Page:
This is the fourth in a series of posts engaging with Matthew Bates’s Salvation by Allegiance Alone. The earlier posts can be read here: first, second, third.
In chapter 3, “Jesus Proclaims the Gospel,” Bates turns to confronting a longstanding problem in modern Protestant Christianity: the reconciliation of the Letters of Paul with the Gospels. The writings of Paul have long been a haven for certain forms of Lutheranism and conservative evangelicalism espousing the centrality of a particular understanding of justification by faith. While the Gospels have often been the playground of some liberal forms of Christianity attempting to advance a social agenda based upon ethical principles. The irony is that in their readings of their respective canons-within-a-canon both groups have lost sight of the animating center of the canon as a whole, as well as Paul’s Letters and the Gospels in particular, namely the crucified and living Lord Jesus Christ. Continue reading Salvation by Allegiance Alone – Chapter 3
This is the third in a series of posts engaging with Matthew Bates’s Salvation by Allegiance Alone. The earlier posts can be read here and here.
The second chapter of Salvation by Allegiance Alone is entitled, “Loyalty and the Full Gospel.” It could have just as easily been titled, “Your Gospel Is Too Small!” or perhaps even, “Your Gospel Is Too Small and Its Skewed in the Wrong Direction!” These would be appropriate titles because Bates is convinced that the predominant contemporary North American understandings of the Christian faith have both truncated the scope and lost sight of the focal point of the Gospel. Continue reading Salvation by Allegiance Alone – Chapter 2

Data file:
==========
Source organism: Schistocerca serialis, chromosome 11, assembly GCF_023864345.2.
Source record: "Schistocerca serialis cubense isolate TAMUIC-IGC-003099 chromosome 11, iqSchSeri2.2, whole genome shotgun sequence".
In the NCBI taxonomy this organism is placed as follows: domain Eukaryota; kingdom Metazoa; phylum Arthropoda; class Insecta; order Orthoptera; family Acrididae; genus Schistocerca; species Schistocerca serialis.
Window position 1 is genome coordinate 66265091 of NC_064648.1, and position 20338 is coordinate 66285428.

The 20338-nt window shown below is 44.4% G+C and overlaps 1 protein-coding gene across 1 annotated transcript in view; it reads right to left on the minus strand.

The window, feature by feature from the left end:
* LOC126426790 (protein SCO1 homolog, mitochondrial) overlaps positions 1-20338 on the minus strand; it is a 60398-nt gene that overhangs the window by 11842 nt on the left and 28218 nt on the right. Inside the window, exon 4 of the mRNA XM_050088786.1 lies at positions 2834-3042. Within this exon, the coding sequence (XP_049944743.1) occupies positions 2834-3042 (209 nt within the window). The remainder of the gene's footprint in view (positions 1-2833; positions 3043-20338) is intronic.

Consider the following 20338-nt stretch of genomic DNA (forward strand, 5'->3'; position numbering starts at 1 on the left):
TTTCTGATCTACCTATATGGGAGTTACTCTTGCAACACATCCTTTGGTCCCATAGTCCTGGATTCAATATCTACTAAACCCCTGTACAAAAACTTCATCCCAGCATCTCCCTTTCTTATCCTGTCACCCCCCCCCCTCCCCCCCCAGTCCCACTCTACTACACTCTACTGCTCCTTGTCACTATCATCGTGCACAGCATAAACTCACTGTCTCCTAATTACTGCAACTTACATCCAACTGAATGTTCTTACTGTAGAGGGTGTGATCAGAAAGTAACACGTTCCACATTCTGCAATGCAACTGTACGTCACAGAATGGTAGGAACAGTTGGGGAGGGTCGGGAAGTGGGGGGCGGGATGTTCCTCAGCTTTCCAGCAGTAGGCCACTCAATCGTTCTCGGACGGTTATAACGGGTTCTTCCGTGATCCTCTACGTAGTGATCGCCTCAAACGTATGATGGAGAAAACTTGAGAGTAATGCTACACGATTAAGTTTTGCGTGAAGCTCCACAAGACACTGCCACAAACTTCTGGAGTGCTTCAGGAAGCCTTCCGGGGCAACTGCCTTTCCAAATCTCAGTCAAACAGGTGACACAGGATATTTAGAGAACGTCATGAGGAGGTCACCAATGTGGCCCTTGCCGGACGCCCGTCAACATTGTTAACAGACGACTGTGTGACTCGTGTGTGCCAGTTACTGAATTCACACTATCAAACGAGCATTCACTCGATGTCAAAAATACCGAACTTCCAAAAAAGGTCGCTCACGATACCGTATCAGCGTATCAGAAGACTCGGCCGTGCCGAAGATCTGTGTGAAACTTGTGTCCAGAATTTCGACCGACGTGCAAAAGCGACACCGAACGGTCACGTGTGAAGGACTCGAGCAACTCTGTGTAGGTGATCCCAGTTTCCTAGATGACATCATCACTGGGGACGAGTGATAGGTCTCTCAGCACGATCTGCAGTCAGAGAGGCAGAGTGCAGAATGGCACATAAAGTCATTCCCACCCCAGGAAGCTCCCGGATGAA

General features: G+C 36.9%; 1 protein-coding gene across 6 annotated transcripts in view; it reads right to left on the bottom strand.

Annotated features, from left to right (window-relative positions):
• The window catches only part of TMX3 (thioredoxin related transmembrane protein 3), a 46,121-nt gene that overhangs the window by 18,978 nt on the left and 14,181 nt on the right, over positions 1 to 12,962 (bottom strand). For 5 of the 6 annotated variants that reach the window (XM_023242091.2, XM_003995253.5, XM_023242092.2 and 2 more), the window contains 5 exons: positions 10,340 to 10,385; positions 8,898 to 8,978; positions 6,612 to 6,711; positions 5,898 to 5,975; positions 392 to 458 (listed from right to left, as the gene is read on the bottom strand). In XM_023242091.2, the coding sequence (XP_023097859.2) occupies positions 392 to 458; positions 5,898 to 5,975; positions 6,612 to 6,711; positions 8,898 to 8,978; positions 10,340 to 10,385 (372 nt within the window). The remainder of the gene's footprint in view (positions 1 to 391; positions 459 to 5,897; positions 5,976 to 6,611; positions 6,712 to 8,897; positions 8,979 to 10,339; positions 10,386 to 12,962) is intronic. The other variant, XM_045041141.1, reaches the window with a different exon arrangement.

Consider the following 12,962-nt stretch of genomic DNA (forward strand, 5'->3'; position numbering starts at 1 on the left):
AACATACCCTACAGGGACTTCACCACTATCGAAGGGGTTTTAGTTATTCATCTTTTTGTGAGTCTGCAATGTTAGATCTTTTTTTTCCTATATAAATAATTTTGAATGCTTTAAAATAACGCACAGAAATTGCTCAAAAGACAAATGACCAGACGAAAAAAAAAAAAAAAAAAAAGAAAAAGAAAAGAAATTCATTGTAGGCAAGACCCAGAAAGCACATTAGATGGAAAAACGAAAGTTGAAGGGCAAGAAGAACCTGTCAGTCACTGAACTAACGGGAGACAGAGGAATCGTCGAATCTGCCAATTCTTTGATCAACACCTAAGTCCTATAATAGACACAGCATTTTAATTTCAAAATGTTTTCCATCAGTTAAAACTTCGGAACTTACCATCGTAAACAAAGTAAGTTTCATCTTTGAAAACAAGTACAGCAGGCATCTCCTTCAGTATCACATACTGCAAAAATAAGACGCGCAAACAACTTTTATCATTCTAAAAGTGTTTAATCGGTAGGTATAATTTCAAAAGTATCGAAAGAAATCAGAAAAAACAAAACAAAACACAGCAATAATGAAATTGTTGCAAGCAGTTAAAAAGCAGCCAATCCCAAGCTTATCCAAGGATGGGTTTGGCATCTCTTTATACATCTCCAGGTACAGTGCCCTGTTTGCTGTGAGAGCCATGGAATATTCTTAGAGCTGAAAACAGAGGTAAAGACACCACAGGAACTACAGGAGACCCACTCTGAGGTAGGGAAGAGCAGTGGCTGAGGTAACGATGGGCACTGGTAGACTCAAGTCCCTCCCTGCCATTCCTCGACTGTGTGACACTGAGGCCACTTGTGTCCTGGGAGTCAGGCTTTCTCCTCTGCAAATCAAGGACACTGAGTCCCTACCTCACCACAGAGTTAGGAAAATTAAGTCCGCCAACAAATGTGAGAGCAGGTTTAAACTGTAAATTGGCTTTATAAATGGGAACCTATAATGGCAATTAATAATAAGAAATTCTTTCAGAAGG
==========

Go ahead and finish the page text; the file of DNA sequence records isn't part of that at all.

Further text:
This is the second in a series of posts engaging with Matthew Bates’s Salvation by Allegiance Alone. The inaugural post can be read here.
The first chapter of Salvation by Allegiance Alone, entitled “Faith Is Not” is Bates’s attempt to clean the deck of the good ship of the church by scraping off the various layers of mold and sediment that have accumulated over the centuries on top of the planks of the gospel, faith, and the Christian life. Continue reading Salvation by Allegiance Alone – Chapter 1
In the days ahead, I’m hoping to post a series of reflections on the chapters of Matthew W. Bates’s book Salvation by Allegiance Alone: Rethinking Faith, Works, and the Gospel of Jesus the King. When I first heard of Bates’s book about a year ago, I knew that it was a title I would have to read. His main thesis seems to overlap in some significant ways with some of my own thinking emerging from my reflection upon the themes of discipleship, apocalyptic theology, and the pistis Iesou Christou (faith in/faithfulness of Jesus Christ) debate, alongside of my dissertation work on the theologies of Dietrich Bonhoeffer and Stanley Hauerwas. Furthermore, the title of the book resonates in some interesting ways with a sermon I preached that will be appearing in a forthcoming book. In that sermon, based on Romans 1:1-7, I suggest that the Gospel can be understood as “the Neverending Story of King Jesus.” Continue reading Salvation By Allegiance Alone
Wycliffe College will be hosting their annual Preaching Day on Monday, February 26, 2018. Wycliffe always manages to put together an excellent program featuring keynote speakers that are among some of the most theologically insightful preachers and teachers of our day. This year’s conference looks to be no exception to the rule as Wycliffe welcomes Jason Byassee to speak on the theme of “Christ Meets Us in the Psalms.” Continue reading Wycliffe College Preaching Day